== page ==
c c c
   
= + + +
  
c c c
\ . \ .
\ .
c
 
+

c
\ .
2 1 2 1 2 1 2 1
1 1
1
2 1
1
) , , , (
) , , , (
) , , , (
t z y x w w
t z y x v v
t z y x u u
k w j v i u V
=
=
=
+ + =
( , , , )
( , , , )
( , , , )
x y z t
x y z t
x y z t
=
=
=
1 1 1 1 1
2 2 2 2 2
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2014/7/6 9
1 1 2
1 2
1
1 2
1 2
1
1 2
1 2
1 1 2
1 2
) (
) (
) (
) (
) (
) (

.

\

c
c
+

.

\

c
c
+


.

\

c
c
+

.

\

c
c
=
t t t
z z
z
t t
y y
y t t
x x
x t t
Dt
D
t t
t t
1 2
1 2
lim
1 2

.

\

c
c
+

.

\

c
c
+


.

\

c
c
+

.

\

c
c
=
t z
w
y
v
x
u
Dt
D
...
DT T T T T
u v w
Dt x y z t
  c c c c
     
= + + +
   
c c c c
\ . \ . \ .
\ .
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z
w
y
v
x
u
t Dt
D
c
c
+
c
c
+
c
c
+
c
c
c
= + V
c
u v w
D
Dt
=
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( )
DT
D
V
V
V
o
o
1
= V
Physical meaning: the time rate of change of volume of a
moving fluid element, per unit volume
2.4 The Divergence of the Velocity: Its Physical Meaning
u v w
V
x y z
c c c
V = + +
c c c
V ui vj wk = + +
i j k
x y z
c c c
V = + +
c c c
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Net mass flow out of
control volume through
surface S
2.5 Continuity Equation
Physical principle: Mass is conserved
2.5.1 Model of the Finite Control
volume Fixed in Space
time rate of decrease of
mass inside the control
volume
=
B = C
dS
V
dV
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S
B V dS =
}} }}}
c
c
=
V
dV
t
C
V S
dV V dS
t
c
+ =
c
}}} }}
0
An integral form of the continuity equation
A conservation form, derived from the flow model fixed in pace
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2.5.2 Model of the Finite Control Volume Moving with the
Fluid
0 =
}}}
V
dV
Dt
D
dS n q dV
t
dV
Dt
D
b
S V V
+
c
c
=
}} }}} }}}
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2.5.5 All Equations Are One (Assignment)
Four equations : 2 integral and 2 partial differential equations
or 2 conservation and 2 nonconservation forms
Four forms of the same equation.
2.5.6 Integral versus Differential Forms of Equations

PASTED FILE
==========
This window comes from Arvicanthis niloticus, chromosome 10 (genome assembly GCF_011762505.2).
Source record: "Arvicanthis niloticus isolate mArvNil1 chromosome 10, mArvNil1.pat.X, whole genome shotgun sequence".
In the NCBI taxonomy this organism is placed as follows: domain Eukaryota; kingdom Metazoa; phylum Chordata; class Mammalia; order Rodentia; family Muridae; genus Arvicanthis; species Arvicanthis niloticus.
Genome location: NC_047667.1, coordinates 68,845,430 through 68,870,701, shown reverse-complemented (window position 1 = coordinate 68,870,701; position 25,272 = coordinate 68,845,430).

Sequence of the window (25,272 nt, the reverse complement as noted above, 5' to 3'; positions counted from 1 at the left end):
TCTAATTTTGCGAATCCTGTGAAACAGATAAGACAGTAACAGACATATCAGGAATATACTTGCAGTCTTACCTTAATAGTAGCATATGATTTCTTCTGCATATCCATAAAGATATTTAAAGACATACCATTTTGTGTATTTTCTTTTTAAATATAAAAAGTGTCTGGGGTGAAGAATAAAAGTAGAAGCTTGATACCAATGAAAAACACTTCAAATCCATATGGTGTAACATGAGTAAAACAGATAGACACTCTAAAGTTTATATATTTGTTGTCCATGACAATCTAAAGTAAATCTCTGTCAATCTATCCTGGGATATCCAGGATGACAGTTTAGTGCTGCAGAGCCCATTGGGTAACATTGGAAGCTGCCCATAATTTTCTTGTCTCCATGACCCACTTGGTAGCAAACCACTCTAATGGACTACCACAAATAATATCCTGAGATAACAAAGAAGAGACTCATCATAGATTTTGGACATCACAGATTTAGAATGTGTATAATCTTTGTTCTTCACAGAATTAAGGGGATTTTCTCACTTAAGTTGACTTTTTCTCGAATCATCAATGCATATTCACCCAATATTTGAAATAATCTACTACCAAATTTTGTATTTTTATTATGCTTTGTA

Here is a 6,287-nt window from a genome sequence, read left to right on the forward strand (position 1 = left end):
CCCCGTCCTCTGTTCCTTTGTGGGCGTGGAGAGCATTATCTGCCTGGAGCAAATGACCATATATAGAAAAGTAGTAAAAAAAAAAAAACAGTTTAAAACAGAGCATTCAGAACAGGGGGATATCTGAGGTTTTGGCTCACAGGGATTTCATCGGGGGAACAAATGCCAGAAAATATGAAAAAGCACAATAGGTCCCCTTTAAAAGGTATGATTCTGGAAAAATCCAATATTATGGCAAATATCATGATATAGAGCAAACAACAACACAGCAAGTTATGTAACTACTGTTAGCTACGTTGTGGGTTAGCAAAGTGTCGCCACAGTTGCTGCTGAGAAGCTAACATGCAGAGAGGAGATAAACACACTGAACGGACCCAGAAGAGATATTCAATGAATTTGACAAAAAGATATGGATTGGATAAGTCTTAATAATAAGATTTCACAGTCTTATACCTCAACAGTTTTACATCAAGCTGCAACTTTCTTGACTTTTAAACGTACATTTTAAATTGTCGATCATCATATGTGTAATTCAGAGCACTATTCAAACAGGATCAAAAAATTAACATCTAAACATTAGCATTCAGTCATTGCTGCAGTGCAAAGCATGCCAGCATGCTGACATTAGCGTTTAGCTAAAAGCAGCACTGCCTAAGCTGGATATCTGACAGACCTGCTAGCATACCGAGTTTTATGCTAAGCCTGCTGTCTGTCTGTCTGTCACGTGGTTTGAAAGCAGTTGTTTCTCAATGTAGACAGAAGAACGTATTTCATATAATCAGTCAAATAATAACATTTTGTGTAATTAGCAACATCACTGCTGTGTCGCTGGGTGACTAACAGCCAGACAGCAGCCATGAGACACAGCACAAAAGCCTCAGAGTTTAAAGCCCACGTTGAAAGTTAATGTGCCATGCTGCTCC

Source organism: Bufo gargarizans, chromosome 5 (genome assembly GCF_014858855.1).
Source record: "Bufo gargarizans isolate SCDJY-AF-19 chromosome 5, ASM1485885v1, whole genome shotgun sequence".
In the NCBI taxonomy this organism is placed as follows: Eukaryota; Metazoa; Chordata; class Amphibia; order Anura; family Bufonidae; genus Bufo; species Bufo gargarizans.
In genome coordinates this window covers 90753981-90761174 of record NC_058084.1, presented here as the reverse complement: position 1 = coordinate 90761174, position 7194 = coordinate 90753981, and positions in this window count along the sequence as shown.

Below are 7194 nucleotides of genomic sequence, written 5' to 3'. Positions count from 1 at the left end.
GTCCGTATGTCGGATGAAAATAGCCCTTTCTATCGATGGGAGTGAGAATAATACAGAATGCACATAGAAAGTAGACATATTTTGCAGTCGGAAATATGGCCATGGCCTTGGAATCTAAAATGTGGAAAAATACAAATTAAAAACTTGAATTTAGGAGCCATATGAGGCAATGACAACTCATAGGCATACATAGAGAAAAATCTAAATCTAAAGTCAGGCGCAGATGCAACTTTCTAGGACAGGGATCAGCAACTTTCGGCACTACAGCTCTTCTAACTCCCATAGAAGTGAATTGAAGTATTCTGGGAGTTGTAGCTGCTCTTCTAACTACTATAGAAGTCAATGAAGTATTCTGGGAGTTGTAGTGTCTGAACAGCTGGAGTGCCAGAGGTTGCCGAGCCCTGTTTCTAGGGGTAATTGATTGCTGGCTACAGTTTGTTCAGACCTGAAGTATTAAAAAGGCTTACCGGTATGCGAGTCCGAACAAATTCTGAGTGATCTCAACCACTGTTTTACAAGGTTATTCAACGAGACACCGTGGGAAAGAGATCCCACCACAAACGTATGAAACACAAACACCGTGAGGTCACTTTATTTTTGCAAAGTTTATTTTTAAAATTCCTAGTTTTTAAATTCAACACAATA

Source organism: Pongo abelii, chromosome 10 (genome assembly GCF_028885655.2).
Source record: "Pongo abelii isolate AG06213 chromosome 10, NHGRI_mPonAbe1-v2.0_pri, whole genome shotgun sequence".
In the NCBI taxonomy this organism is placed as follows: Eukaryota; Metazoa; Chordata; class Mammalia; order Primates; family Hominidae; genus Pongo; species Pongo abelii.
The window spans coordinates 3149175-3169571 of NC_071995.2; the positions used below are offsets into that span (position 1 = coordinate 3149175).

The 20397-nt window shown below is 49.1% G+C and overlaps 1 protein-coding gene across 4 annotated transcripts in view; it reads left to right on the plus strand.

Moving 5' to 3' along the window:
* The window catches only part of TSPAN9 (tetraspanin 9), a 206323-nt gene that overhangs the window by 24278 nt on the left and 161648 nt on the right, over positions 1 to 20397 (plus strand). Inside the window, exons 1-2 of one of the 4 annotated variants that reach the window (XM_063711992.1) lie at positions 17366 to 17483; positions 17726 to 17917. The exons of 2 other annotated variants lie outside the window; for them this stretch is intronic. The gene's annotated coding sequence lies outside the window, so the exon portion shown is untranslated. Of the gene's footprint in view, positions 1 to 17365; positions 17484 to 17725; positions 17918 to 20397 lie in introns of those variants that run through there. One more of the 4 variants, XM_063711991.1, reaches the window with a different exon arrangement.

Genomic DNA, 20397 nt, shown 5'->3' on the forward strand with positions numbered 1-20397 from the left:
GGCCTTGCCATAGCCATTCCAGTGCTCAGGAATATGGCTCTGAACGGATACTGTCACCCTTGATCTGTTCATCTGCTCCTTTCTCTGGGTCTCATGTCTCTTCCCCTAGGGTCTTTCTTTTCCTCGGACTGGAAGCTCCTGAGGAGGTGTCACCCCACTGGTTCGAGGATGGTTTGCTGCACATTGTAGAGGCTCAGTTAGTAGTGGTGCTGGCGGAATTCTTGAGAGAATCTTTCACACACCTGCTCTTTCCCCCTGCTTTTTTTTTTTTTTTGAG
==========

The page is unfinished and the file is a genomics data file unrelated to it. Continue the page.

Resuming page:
There is a subtle difference between the integral and differential
forms of the governing equations:
 The integral form of the governing equations allows for the
presence of discontinuities inside the fixed control volume.
 The differential form of the governing equations assumes the flow
properties are differentiable.
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Apply Newtons second law to the infinitesimally small element
moving with the fluid (this model is particularly convenient ), in x
direction:
x x
ma F =
2.6 Momentum Equations
Physical principle: Newtons second law, F= ma
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gravitational force
Body force
magnetic force
pressure
F
, , )
Surface force
viscous
, , , )
xx yy zz
xy xz yz
t t t
t t t
norm al stress
shear stress
x x
( body force ) f ( dxdydz ) =
2.45)
Forces on a Moving Fluid Element
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Shear and Normal Stresses in Viscous Flows
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x
(Net surface force) = [ ( ) ]
[( ]
[( ) ]
[(
xx
xx xx
yx
yx yx
z
zx
p
p p dx dydz
x
dx ) dydz
x
dy dxdz
y
t
t t
t
t t
t
t
c
+
c
c
+ +
c
c
+ +
c
c
+ + ) ]
x
zx
dz dxdy
z
t
c
2.46)
[ ]
yx
xx zx
x x
p
F dxdydz f dxdydz
x x y z
t
t t
c
c c c
= + + + +
c c c c
2.47)
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x
zx
yx
xx
f
z y x x
p
Dt
Du
t
t
t
+
c
c
+
c
c
+
c
c
+
c
c
=
x
Du
ma dxdydz
Dt
=
2.50a)
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z
zz
yz
xz
y
zy yy xy
x
zx
yx
xx
f
z y x z
p
Dt
Dw
f
z y x y
p
Dt
Dv
f
z y x x
p
Dt
Du
t
t
t
t t t
t
t
t
+
c
c
+
c
c
+
c
c
+
c
c
=
+
c
c
+
c
c
+
c
c
+
c
c
=
+
c
c
+
c
c
+
c
c
+
c
c
=
For the infinitesimally small moving element, apply Newtons second
in x, y, z directions, respectively, one can obtain nonconservation
differential equations
2.50c)
2.50b)
2.50a)
Called NavierStokes equations in honor of two men: the French
man M. Navier and the English man G. Stokes.